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Chris Rock Remembers Joan Rivers

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During the Toronto International Film Festival, Chris Rock took a moment to remember the late great, Joan Rivers.

During a chat with the Hollywood Reporter, the comedian shared his fondest thoughts about Rivers, who died on Thursday of complications following throat surgery. “I know people are like, ‘Joan Rivers broke down all these barriers for women, blah blah blah,'” Rock told the news outlet. “I think it’s a disservice to even group her in any. . . She’s better than [Don] Rickles; she’s one of the best female stand-ups to ever live. No man ever said, ‘Yeah, I want to go on after Joan.’ No, Joan Rivers closed the show every night.”

Rock continued, “She was 81 years old. In the history of comedy, no comedian has ever been that old and still hip. Hey, I love [Bill] Cosby — slowing down a bit. Rickles — slowing down a bit. I know comedians 40 years younger than Joan Rivers that are still telling Reagan jokes and Clinton and all sorts of lame references that they should have thrown out years ago.”

“Joan Rivers never hung on to anything. She’s like, ‘OK, I’m doing Liz Taylor jokes. Oh she’s done? There must be a new fat bitch to make fun of.’ She did not fucking play. She’s like, ‘I got Lindsay Lohan. What’s Justin Bieber doing? She didn’t give a f*ck. She was the hippest comedian from the time she started to the day she died. So don’t put Joan Rivers in a box, because she’s like Mount Rushmore.”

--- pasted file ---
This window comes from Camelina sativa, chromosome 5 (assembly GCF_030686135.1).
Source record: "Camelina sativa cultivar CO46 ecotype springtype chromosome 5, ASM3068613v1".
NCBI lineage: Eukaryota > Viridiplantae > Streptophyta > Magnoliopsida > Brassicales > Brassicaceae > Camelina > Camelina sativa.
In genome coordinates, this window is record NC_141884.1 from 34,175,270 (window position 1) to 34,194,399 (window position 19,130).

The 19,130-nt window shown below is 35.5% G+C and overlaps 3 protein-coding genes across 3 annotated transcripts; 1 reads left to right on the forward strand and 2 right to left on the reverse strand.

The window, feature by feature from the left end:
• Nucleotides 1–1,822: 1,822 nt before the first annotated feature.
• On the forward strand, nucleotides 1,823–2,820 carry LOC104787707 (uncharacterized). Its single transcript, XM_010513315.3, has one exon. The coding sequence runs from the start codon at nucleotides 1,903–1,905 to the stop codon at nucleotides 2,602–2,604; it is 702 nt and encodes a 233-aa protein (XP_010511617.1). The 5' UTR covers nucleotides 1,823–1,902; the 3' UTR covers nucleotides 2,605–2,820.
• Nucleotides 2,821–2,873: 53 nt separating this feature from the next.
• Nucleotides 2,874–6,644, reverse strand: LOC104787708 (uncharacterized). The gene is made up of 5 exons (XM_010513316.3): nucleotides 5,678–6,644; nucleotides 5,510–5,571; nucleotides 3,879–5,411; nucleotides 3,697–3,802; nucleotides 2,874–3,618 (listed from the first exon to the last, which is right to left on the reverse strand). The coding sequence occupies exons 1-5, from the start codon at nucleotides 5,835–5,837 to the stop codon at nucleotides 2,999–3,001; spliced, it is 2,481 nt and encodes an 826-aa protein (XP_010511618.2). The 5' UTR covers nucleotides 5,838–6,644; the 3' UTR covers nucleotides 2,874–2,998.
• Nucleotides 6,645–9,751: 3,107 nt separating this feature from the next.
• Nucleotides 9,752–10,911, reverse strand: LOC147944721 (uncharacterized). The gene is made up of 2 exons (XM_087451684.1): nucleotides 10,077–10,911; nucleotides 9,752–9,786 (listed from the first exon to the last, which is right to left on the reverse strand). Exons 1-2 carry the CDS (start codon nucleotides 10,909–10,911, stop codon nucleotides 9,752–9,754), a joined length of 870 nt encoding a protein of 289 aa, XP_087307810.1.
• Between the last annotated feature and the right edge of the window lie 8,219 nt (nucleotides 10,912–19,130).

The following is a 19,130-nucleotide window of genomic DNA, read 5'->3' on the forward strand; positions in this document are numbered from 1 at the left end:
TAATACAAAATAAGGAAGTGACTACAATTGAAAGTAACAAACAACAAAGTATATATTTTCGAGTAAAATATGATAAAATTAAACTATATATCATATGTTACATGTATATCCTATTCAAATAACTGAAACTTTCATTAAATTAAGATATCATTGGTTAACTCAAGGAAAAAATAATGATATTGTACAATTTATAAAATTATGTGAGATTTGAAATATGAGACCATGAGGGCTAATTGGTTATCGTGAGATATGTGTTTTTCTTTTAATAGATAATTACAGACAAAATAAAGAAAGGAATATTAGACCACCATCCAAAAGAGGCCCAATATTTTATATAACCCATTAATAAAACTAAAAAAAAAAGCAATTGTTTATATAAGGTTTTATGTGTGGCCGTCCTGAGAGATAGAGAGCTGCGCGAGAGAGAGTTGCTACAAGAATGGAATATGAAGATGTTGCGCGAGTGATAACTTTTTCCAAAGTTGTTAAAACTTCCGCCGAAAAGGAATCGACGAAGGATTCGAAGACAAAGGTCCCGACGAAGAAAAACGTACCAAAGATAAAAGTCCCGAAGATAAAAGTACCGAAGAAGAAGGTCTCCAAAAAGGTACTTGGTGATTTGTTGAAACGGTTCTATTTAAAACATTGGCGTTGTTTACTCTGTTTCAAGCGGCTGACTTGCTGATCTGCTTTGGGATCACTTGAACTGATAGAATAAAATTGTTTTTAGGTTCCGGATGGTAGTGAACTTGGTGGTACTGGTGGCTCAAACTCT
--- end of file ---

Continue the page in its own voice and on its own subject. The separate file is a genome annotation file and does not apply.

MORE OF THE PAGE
Joan was memorialized on Sunday at the Temple Emanu-El in New York.

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Netflix’s ‘Step Sisters’ Is ‘Bring It On’ … But Way More Woke!

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Netflix is getting ready to “Bring It On” … in more ways than one. The streaming service’s new flick Step Sisters is reminiscent of the 90s dance film, but delves deeper into racial themes like cultural appropriation, tokenization and interracial dating.

In the film Megalyn Echikunwoke (Arrow) plays the president of a black sorority who is tasked with teaching one of the campus’ white sororities how to step for a charity competition. At first glimpse the film seems to be stepping into a can of worms — and had folks on Twitter up in arms, but the creators and cast told HipHollywood it isn’t about cultural appropriation but instead cultural exchange.

“There’s a strong political message, and there’s a lot of racial content,” said Nia Jervier. “But I think that the pill that may be difficult to swallow is dipped in honey, because it’s funny.”

What also helps is that producer/writers like Lena Waithe (Masters of None), Chuck Hayward (Dear White People) and Ben Cory Jones (Underground) are behind the project – so you know it’s woke.

“At the end of the day, Jamila the lead character in our minds she’s reaching over to show them a part of our culture. It doesn’t dilute our culture,” said Jones. ” And I love that we can take stepping and evolve that into issues of race and culture.”

Step Sisters begins streaming on Netflix January 20th.

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